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Friday, April 20, 2012
Brain injuries invisible . . . and real
From the Abbotsville Mission Times:
A brain injury can change the direction of one's life, and that new road often leads to prison.
Recent studies show that a large segment of U.S. prison inmates - an average of 80 per cent - have had brain trauma before they became embroiled with the law.
The Canadian experience is the same, said John Simpson, with the Fraser Valley Brain Injury Association.
A former insurance case manager for ICBC, Simpson is a passionate advocate for brain-injured people, and an educator.
Since 1991, he has volunteered at B.C. prisons, supporting inmates and providing in-service training for prison staff on how to recognize signs of brain injury.
The men he's met in prisons are "truly the walking wounded," he said.
"The vast majority have no visible signs of a brain injury. They look perfectly normal on the outside but only when you begin talking to them you see some have speech difficulties, behavioural or cognitive problems."
At the request of inmates and staff at Mission Institution, he is in the process of re-establishing a brain injury support group at the federal penitentiary. There are already 10 men signed up, he said.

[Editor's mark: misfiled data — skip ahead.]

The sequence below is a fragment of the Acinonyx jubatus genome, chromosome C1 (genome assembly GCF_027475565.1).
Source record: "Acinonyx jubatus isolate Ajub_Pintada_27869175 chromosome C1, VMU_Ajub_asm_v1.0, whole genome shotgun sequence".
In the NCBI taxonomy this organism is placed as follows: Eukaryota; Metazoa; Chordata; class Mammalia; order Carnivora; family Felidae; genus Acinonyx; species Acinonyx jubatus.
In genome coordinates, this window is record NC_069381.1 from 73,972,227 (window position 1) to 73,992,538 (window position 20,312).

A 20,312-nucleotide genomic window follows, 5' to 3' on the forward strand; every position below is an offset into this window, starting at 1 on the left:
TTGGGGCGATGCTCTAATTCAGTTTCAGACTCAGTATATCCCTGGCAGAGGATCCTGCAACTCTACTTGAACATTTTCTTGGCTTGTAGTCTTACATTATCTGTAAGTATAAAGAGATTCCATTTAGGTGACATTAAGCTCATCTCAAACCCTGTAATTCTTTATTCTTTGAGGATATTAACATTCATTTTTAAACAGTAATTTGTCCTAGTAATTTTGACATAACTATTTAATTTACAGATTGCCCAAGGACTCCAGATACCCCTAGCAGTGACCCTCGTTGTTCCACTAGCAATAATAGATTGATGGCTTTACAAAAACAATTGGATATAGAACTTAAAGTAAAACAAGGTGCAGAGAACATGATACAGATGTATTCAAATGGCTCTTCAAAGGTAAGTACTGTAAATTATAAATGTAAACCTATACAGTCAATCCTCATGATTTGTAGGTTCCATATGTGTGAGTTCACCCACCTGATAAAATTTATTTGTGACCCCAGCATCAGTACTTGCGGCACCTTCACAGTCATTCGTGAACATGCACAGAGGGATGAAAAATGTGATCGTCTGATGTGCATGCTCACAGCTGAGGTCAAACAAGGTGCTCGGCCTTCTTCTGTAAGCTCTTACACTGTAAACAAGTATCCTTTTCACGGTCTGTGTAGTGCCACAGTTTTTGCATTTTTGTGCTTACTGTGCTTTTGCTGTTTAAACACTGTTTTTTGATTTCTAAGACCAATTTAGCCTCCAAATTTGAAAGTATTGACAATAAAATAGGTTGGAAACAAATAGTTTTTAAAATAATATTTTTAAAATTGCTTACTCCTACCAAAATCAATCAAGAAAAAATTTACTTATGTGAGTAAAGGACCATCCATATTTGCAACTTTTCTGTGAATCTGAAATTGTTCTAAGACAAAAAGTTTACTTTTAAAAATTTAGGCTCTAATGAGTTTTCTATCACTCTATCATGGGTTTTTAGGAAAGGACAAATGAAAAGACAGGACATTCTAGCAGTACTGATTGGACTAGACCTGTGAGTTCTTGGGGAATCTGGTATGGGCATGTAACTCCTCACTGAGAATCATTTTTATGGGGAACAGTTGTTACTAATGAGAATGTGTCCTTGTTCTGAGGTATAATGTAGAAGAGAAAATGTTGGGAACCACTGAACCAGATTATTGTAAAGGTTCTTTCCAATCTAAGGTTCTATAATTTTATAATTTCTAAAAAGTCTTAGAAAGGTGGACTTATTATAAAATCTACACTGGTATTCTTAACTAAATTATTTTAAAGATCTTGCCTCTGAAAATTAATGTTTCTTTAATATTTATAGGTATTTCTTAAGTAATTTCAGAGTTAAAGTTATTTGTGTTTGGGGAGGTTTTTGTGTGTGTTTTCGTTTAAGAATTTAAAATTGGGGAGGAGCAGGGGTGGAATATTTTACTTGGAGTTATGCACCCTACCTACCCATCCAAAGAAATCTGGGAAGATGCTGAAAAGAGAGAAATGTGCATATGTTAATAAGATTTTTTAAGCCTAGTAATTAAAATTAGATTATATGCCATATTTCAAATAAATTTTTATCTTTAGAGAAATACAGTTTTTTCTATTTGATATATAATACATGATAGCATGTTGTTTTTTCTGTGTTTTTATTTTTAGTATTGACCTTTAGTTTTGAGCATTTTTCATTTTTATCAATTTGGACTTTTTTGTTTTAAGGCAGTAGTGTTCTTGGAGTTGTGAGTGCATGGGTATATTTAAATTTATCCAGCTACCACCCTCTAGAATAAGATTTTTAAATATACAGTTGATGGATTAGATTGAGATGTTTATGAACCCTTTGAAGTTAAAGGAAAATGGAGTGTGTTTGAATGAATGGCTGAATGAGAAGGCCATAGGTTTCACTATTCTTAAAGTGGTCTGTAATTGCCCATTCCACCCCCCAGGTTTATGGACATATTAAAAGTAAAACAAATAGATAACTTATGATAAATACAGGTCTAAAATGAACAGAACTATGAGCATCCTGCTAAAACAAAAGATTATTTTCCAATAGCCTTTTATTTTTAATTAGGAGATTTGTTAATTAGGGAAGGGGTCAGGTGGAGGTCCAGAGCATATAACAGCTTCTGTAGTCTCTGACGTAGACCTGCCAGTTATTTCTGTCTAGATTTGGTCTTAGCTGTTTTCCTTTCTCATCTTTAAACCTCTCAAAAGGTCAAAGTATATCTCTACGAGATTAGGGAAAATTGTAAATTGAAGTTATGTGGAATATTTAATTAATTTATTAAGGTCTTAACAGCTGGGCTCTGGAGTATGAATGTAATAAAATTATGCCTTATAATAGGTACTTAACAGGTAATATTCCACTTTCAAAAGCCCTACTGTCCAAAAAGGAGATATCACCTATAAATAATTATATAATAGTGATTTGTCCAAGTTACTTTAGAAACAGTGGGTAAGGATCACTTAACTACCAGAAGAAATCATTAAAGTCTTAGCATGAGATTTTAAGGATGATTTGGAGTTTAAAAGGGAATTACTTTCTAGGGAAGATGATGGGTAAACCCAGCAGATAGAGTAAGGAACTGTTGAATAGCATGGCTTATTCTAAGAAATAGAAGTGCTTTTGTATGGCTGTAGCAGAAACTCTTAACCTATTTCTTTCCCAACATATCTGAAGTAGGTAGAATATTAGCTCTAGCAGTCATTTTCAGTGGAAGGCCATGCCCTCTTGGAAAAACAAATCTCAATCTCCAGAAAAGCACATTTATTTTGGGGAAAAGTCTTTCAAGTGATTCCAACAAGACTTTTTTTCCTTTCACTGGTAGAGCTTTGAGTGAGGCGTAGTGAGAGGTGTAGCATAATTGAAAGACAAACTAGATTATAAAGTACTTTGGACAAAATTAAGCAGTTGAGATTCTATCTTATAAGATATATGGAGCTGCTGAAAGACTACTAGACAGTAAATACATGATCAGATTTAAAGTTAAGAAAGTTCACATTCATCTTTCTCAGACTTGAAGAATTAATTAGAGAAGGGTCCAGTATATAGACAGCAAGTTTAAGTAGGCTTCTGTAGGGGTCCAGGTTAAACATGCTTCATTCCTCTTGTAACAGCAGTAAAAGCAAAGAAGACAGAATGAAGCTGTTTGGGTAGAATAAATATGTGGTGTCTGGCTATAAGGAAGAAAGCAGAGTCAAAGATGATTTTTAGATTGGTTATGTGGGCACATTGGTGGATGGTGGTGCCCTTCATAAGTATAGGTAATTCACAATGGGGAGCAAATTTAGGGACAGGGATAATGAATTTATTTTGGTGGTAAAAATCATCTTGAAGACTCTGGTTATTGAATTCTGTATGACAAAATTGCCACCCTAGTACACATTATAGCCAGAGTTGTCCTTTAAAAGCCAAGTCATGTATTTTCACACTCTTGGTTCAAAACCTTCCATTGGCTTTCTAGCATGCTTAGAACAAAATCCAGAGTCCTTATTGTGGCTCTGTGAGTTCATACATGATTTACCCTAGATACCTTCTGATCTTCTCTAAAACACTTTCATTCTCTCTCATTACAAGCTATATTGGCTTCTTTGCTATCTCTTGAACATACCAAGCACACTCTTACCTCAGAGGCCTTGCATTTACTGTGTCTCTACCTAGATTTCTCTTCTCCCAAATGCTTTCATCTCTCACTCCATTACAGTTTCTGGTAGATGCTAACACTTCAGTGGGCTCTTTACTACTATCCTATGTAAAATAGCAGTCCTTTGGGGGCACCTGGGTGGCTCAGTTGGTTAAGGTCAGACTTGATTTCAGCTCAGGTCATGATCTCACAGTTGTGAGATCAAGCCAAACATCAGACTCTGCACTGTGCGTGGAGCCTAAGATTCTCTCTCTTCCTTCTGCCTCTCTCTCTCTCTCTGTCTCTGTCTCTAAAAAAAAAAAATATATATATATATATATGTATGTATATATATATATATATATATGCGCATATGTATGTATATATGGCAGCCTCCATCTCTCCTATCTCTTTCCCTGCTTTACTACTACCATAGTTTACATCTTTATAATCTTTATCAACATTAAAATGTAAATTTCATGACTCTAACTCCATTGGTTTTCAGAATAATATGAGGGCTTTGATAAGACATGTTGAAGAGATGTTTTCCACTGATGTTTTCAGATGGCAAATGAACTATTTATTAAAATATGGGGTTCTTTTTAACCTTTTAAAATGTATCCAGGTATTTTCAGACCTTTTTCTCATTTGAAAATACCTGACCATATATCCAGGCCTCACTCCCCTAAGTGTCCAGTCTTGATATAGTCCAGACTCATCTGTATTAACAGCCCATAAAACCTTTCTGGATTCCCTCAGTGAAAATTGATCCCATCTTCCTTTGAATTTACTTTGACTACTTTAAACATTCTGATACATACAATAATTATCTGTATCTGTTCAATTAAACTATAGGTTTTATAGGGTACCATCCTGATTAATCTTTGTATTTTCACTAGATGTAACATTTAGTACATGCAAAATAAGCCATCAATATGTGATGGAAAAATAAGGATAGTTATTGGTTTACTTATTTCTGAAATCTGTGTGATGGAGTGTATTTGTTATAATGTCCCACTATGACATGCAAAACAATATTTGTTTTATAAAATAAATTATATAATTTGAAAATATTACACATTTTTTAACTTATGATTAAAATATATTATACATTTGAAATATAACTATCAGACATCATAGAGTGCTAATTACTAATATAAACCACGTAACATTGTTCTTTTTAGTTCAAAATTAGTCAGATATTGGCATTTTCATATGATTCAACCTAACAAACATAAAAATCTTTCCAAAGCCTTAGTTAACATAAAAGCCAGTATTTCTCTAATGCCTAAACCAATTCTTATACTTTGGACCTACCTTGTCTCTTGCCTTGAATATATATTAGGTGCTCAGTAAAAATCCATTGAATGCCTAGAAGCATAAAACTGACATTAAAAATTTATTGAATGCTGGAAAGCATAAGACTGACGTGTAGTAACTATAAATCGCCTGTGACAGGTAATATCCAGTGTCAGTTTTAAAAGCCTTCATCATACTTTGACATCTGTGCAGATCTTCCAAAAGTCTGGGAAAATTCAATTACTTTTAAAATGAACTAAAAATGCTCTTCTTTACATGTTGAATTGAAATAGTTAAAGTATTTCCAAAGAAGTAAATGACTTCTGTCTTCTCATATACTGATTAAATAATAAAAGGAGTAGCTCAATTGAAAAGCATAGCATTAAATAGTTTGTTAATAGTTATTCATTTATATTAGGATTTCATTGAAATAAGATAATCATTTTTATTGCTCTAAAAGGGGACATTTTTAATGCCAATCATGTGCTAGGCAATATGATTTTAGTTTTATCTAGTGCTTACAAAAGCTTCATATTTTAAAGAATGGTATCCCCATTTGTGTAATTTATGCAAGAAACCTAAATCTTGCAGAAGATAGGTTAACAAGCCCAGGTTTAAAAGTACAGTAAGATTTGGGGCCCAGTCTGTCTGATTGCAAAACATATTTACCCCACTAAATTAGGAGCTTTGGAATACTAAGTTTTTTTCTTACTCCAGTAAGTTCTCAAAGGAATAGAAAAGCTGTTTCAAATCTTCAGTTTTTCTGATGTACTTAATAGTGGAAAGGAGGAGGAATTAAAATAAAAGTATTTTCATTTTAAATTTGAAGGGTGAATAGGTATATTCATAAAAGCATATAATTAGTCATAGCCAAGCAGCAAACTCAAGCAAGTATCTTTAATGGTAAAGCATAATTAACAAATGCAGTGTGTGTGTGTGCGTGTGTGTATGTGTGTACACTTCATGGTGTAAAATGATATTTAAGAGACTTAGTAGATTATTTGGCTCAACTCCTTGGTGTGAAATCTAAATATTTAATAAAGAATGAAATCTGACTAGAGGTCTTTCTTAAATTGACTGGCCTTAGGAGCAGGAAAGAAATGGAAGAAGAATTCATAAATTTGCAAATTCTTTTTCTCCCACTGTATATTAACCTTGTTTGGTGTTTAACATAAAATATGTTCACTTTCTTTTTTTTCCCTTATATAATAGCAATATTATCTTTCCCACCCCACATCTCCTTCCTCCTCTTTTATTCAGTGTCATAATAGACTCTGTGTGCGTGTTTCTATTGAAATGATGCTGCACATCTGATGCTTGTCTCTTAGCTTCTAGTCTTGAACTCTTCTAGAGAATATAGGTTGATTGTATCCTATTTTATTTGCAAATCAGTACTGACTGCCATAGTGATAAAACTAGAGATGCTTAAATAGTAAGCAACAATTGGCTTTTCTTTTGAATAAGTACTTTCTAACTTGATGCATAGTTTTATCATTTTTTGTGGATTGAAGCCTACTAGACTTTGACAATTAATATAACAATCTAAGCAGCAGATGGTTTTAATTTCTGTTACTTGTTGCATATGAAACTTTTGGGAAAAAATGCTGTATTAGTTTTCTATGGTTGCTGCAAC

Brain injury effects vary from person to person, but generally alter behaviour, memory and cognitive skills such as communication.
Medication can help, but in support groups inside or outside of prison, members receive encouragement, empathy and help from each other, said Simpson.
Through countless interviews, he's found many inmates had multiple concussions starting in childhood.
"An awful lot stems from child abuse, from step-parents," he said, as well as from accidents and sports injuries. The results lead sufferers down the same road, however.
"They did poorly in school, they got in the wrong crowd, they started using drugs and their behaviour spiralled downward," he said.
Their judgment is impaired, so they don't consider the consequences.
For Simpson that means, "you don't need bigger and better prisons. You need bigger and better programs in the community."
The FVBIA struggles with dwindling funds, as grants shrink or are redirected to other causes, he said.
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